Feb 282024

A Lesson to all Operators

In mid-2023, the Florida legislature amended the Florida Consumer Collection Practices Act “FCCPA”. One of the changes to the FCCPA was to prohibit “debt collection communications” between the hours of 9:00 p.m. and 8:00 a.m. When we first saw this change, we did not necessarily believe that the changes to the Act applied to your self-storage operations, or if it applied, it applied to the lien noticing activities of your Facility, but not any sort of any prebilling or upcoming payment reminder due type notices that might be sent via electronic communication, email, or text.

However, some industrious class action attorneys have filed lawsuits against self-storage facilities, including at least one case where the allegation is that the facility sent an automated prebill invoice or billing reminder type email. While we should not have been shocked to see the class action bar try to sue everyone who does any sort of collection, that there are class action lawsuits going on regarding invoicing and billing, we recommend you insert a clause into your Rental Agreement providing Renter’s permission to receive collection emails between the prohibited hours (9:00 p.m. to 8:00 a.m.) just to be safe.

In the meantime, make sure all communication with your customers that may have any “debt collection communication” related intent occurs within the hours of 8:00 a.m. to 9:00 p.m. This would include, but not exclusively: prebills, invoices, collection reminders, lien notices via email, and any text communications regarding upcoming current, or past due bills.

Further, if you do not already have a Waiver of Class Action litigation in your Rental Agreement, particularly in Florida, this situation is an excellent argument for why this sort of language belonged and now even more importantly, belongs, in your Rental Agreement. Some states do not permit Waivers of Class Action, that is why it is important to check with your attorney. We encourage you to speak with your self-storage legal counsel (to fashion both this waiver of times to send notices language in Florida, the appropriate way to notify your existing tenants of this change so it becomes enforceable), and if you do not have it, to insert a class action waiver into your Rental Agreement.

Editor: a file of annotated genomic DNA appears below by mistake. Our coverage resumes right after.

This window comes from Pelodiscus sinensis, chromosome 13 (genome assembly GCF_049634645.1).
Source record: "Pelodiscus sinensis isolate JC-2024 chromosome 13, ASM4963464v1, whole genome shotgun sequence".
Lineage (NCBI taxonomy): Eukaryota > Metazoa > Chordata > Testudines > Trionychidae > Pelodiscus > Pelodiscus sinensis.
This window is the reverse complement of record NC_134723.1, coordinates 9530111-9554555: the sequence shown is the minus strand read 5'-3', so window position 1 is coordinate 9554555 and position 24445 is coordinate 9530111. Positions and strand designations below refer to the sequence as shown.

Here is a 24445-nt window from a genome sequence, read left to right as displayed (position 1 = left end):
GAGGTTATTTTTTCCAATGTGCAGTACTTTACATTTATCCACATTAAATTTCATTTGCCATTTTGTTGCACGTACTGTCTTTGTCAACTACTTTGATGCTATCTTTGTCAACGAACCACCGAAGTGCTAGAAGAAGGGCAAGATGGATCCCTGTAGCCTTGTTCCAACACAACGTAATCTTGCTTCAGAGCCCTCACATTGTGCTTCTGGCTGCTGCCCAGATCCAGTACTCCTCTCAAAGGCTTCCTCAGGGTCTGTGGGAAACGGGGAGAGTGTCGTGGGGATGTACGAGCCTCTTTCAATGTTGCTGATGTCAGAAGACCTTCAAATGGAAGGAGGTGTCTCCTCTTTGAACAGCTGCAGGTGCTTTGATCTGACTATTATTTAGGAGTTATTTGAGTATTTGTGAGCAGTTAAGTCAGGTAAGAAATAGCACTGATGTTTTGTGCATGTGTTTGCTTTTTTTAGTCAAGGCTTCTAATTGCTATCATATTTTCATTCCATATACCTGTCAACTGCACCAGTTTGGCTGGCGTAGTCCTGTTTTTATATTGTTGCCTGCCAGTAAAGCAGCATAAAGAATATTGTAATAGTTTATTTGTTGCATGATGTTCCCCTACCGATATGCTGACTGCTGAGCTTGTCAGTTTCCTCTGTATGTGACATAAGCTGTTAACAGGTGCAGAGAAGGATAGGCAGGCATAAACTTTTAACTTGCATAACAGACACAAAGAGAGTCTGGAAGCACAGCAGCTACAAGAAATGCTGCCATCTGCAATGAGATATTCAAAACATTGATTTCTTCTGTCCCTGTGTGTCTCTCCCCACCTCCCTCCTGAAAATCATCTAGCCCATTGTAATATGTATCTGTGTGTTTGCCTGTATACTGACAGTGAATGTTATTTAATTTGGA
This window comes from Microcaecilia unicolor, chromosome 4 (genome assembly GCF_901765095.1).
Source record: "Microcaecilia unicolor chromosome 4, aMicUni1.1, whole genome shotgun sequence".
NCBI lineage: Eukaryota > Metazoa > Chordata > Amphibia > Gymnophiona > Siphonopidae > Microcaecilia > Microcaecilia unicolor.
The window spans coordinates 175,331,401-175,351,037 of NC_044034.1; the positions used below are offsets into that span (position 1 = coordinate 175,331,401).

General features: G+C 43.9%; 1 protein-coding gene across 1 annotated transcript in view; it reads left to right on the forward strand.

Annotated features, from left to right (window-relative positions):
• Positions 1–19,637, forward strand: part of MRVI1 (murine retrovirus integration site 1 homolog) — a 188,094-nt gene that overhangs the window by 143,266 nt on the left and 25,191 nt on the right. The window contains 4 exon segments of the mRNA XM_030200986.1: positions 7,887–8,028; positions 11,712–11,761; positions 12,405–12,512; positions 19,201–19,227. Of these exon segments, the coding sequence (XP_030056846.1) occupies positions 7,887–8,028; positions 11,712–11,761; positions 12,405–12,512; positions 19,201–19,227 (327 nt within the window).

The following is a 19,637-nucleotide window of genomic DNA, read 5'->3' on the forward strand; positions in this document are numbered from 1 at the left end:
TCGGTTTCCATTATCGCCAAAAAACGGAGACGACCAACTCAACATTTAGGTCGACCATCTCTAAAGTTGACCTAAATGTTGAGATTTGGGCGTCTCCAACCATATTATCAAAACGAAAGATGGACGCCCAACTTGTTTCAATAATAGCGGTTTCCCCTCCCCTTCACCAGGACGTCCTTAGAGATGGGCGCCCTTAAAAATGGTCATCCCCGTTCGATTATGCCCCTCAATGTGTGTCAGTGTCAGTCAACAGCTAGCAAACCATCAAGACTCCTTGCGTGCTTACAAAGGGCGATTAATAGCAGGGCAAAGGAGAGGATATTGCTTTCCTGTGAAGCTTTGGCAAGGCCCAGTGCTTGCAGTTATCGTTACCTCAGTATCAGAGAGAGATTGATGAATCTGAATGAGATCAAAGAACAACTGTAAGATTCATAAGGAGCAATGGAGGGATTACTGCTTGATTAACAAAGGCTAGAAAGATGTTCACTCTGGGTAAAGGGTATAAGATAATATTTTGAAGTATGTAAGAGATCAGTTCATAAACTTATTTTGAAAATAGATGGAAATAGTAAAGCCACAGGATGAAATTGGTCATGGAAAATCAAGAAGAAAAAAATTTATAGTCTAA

Additionally, operators in all states can learn a lesson for what happened in Florida. Innocuous changes in state laws can easily be expanded or at least attempted to be expanded into claims against your Facility. We would not have predicted that Florida would have made a change like this to the Act, and certainly not that it applied to courtesy rent notices, (and I still am not certain that this law applies to what you are doing at your self-storage facility), however, there is no reason not to act out of an abundance of caution moving forward. That said, this is an excellent reason for you to take a moment and review your Rental Agreement with your attorney to make sure that, if nothing else, your Rental Agreement contains the necessary class action waiver language (if permitted in your state) that would at least, in theory, help prevent you from becoming a test case in your state, should this type of law or any other type of law go into effect now or in the future, that might cause a class action litigator to bring a claim against your facility.

Class actions are a risky type of claim to a self-storage operator, often there is not insurance coverage for class action litigation, and as you may have seen yourself, (due to class action lawsuits against every major company in this Country,) these lawsuits usually result in large attorney fee awards. Class action lawsuits are much easier to settle than fight, but they are often extremely expensive to settle. Make sure you have taken the appropriate precautions to protect yourself as much as possible from any sort of class action litigation. The operators in Florida were caught off guard. Let their experience serve as important guidance to all operators around the Country.

Jeffrey J. Greenberger is a Partner with the law firm of Greenberger & Brewer, LLP, in Cincinnati, Ohio and is licensed to practice in the states of Ohio and Kentucky. Mr. Greenberger’s practice focuses primarily on representing the owners and operators of commercial real estate, including self-storage owners and operators.

The opinions of this article are those of the author and the article should not be construed to constitute legal advice. Before undertaking any change to your policies and procedures, consult with your own attorney and insurance agent or broker. The opinions in this article should not be construed to create any sort of attorney/client relationship between Jeffrey J. Greenberger and the reader. Jeffrey’s website, www.selfstoragelegal.com, contains Jeffrey’s legal opinions and insights into the self-storage industry, as well as an article archive. Questions should be directed to Jeffrey Greenberger info@selfstoragelegal.com or by calling his office at 513-721-5151.

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